Goreme Open Air Museum in Cappadocia

Why are Cappadocia’s frescoes missing their eyes?

One of the more interesting facts about Cappadocia is the reason why most of the frescoes you will see have had their eyes chiselled out. This is due to “iconoclasm” which was a movement popular in the 8th and 9th centuries.

Iconoclasts believed that the creation and worship of religious images were forbidden and that the images had to be destroyed. By defacing the eyes of the people and saints depicted in the frescoes, iconoclasts believed that they were “blinding” them which would diminish their power.    

frescoes in cappadocia
You’ll see some amazing frescoes in Cappadocia

Underground Churches

There are approximately 600 subterranean churches in the Cappadocia region. Archaeologists believe there are even more of these amazing places of worship still to be discovered.

The most visited underground churches are in the Goreme Open Air Museum, the Zelve Valley, the Red Valley and the Rose Valley. But as you explore Cappadocia you’ll often find tiny forgotten chapels hidden away in quiet corners, far from the tourist crowds.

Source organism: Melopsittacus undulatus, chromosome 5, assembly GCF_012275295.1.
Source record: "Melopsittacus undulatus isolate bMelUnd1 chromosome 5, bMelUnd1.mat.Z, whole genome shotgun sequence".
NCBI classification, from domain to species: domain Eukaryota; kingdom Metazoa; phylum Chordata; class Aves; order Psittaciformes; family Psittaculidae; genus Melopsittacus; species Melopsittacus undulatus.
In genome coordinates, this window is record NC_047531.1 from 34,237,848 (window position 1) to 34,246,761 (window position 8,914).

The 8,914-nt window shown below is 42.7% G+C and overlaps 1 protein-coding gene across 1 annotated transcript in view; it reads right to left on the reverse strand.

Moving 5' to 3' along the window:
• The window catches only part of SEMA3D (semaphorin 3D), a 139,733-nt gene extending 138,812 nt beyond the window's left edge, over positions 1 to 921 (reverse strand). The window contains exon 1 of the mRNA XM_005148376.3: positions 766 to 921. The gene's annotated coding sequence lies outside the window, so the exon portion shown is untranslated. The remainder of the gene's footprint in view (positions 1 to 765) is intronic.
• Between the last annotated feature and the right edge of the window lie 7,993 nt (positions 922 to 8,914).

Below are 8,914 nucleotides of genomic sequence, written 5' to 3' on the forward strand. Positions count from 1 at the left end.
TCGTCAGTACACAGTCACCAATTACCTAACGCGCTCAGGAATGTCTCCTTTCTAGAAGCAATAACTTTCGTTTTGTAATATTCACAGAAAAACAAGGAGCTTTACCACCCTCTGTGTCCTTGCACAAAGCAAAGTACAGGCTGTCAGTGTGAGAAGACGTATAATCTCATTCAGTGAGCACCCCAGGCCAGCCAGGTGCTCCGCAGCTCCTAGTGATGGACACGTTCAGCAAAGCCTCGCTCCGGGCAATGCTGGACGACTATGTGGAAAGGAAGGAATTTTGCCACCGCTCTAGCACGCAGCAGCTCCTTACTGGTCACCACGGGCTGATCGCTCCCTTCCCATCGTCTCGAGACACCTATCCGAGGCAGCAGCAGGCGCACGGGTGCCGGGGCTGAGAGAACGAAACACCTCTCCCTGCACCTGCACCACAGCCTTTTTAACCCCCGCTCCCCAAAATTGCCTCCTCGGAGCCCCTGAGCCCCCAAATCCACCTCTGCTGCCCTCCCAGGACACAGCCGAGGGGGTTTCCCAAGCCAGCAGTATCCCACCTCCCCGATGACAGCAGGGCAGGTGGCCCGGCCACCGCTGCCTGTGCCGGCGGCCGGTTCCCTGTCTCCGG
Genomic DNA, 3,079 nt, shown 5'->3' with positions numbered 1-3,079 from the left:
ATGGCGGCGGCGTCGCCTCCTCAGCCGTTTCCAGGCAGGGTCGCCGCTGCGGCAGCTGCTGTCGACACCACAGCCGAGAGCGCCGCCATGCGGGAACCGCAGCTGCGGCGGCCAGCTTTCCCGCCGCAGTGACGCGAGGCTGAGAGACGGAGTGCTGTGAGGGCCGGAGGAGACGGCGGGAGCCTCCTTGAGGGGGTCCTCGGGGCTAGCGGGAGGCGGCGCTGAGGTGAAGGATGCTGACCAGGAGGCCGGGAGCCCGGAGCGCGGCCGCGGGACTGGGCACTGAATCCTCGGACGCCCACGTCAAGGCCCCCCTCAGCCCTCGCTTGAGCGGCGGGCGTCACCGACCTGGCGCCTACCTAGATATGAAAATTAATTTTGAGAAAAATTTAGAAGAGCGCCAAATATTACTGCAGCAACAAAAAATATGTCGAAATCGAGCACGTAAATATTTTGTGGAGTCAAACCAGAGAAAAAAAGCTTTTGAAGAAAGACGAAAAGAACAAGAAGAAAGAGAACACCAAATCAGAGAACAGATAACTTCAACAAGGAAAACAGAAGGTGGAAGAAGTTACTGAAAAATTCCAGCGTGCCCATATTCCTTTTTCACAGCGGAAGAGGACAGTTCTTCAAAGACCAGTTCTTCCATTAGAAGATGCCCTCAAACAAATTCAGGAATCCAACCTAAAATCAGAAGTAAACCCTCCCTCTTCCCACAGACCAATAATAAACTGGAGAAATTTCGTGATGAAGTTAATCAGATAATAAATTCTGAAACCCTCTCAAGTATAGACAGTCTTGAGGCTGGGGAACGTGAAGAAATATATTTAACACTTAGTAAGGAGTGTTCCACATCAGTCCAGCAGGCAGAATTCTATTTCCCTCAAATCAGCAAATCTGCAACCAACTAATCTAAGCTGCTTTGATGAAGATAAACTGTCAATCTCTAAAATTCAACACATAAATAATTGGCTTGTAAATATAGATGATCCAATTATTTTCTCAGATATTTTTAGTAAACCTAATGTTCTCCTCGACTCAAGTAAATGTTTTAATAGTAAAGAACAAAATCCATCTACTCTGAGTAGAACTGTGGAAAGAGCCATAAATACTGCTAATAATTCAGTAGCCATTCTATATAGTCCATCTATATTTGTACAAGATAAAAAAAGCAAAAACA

Explore the Underground city of Derinkuyu

If you want to dive deeper into the history of the region, there are several extensive underground cities that reveal a wealth of interesting facts about Cappadocia. These subterranean networks, some of which date back to 2,000 BCE, were used by early Christians as hiding places and as refuge from persecution. 

The largest of these, Derinkuyu, could shelter as many as 20,000 people along with their livestock and food stores.

Ventilation shafts, wells, intricate tunnels and communal spaces such as churches and wine cellars made up these underground marvels. If you take a tour of these underground marvels you’ll be amazed at the creativity and ingenuity of the people who built them.